I am grateful for CWO-5 DeGuisto's willingness to listen to Disarming The Tempest with me and to share some very personal thoughts about his reaction. As we listened on my stereo I was both nervous and excited, as I always am when I put new works forth. I prefaced the listening session with only the information regarding the four spoken phrases that were used both as speech in orchestral players' parts and to generate melodic material based on the pitch contour of each:
1) SO good to see you!
2) We're SO glad you made it home alive!
3) (warrior's response) Thank you. Thank you very much
4) Did you kill anyone?
This was all the seasoned Army Blackhawk Helicopter Pilot was given, and that he would hear it in different ways passed through the orchestra. Much to my surprise, he turned to me in the middle of the A - section and pointedly asked, "Is this a fire fight?" I answered, "It's the memory of a fire fight, yes...it's supposed to be triggered by hearing all these civilians' comments once the warrior is back in civilian life."
Eddie continued listening, sitting forward on my couch, elbows on knees, facing the speakers and listening stoically. I really didn't have any idea what he was thinking. When the piece was over he began to speak of memories it brought to the surface. He had done his share of medivac missions for wounded grunts in Iraq. As he spoke of what "they," the grunts on the ground, went through he choked up and was overcome with emotion. Being the jovial, prior enlisted Marine that he is, he shook it off reasonably quickly and began to offer ideas of how he thought this piece needed to be offered, to include acting or dance in order to conjur accurate imagery for civilians.
On October 1, 2013 Eddie deployed with his unit to The Middle East. This, the final deployment of his career, will take him through August 2014. Before he left he sent me this response to Disarming The Tempest, for which I am deeply grateful.
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The first time I listened to this Disarming The Tempest it took me back four years to when I came home from Iraq. It triggered a release of all the emotions I had back then. There was the feeling of jubilation of being back in the U.S. mixed with the apprehension of an unknown future. There were all these thoughts and memories running through my head. As the piece progressed it brought memories and emotions that had been in the recesses of my mind right to the forefront. It overcame me like a rush of water. The music evoked images of the environment and the terrain of where I had been. It resurrected the feeling of uncertainty I had when encountering both people I knew well and casual acquaintances. They would ask, “What was it like?” I could have spoken to them for hours telling them stories but I realized they really didn’t want to take the time to listen. They wanted short answers that were like bullets. If I started to really talk about Iraq their eyes would glaze over. That was so frustrating.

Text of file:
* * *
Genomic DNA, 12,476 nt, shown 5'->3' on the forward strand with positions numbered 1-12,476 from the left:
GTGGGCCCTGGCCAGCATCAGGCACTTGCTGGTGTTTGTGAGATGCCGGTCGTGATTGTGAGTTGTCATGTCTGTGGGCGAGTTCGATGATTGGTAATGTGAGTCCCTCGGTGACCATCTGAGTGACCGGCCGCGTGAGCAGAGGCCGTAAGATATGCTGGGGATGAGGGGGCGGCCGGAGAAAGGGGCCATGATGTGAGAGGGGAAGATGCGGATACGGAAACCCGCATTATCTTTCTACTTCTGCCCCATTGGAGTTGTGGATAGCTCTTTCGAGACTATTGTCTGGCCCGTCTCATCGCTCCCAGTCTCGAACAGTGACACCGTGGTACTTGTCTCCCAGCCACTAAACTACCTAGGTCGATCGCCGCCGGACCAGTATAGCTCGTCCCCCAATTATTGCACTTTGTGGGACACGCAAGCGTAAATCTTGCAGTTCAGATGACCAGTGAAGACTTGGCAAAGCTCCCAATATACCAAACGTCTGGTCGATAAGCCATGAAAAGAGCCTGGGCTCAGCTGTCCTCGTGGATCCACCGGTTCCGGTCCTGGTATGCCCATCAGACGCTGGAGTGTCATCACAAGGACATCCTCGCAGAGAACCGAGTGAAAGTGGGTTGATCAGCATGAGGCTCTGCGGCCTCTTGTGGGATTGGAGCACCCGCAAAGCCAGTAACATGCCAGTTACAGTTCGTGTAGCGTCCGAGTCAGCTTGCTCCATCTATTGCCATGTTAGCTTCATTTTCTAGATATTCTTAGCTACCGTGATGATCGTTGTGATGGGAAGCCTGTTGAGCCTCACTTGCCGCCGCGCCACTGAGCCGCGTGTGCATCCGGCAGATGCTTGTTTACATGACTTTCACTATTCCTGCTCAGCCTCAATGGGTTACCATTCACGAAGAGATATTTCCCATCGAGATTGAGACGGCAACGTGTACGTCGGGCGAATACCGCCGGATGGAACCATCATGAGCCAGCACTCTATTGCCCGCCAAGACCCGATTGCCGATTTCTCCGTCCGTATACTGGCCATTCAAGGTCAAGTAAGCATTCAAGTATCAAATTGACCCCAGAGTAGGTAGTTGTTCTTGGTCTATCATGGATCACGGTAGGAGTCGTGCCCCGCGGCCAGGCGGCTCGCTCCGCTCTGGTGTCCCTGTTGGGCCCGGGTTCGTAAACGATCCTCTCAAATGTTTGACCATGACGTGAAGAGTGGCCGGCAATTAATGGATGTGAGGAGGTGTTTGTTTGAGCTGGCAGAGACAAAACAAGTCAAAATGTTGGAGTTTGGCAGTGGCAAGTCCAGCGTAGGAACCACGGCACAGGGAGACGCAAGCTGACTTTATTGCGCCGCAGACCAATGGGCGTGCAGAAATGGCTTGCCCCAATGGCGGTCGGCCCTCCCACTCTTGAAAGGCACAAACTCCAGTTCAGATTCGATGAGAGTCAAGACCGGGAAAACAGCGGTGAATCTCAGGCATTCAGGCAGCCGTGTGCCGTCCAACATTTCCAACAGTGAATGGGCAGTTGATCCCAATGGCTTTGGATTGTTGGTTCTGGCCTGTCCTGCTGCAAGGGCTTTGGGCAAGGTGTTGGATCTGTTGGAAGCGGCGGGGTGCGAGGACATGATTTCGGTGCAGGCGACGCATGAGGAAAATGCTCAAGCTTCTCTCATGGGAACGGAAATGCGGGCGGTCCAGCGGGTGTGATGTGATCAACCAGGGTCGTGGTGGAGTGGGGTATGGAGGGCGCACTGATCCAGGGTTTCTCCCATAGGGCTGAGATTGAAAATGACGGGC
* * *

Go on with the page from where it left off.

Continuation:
By the time the piece finished the emotion welled up in me to the point where it just flowed over the edges and had to be released. I felt that this music deserved to accompany a form of action or dance to bring the images in my mind to life so others could see what I see.
I have since listened to this piece a few more times. Knowing what to expect, I can still visualize the images and experience the emotion but am able to control the flow of emotion, which is a good thing. I think more people should be introduced to this piece of music. It would help people understand the emotion connected to serving our country in a combat zone.
-- CWO-5 Edward C DeGuisto, 42nd CAB, HHC, US Army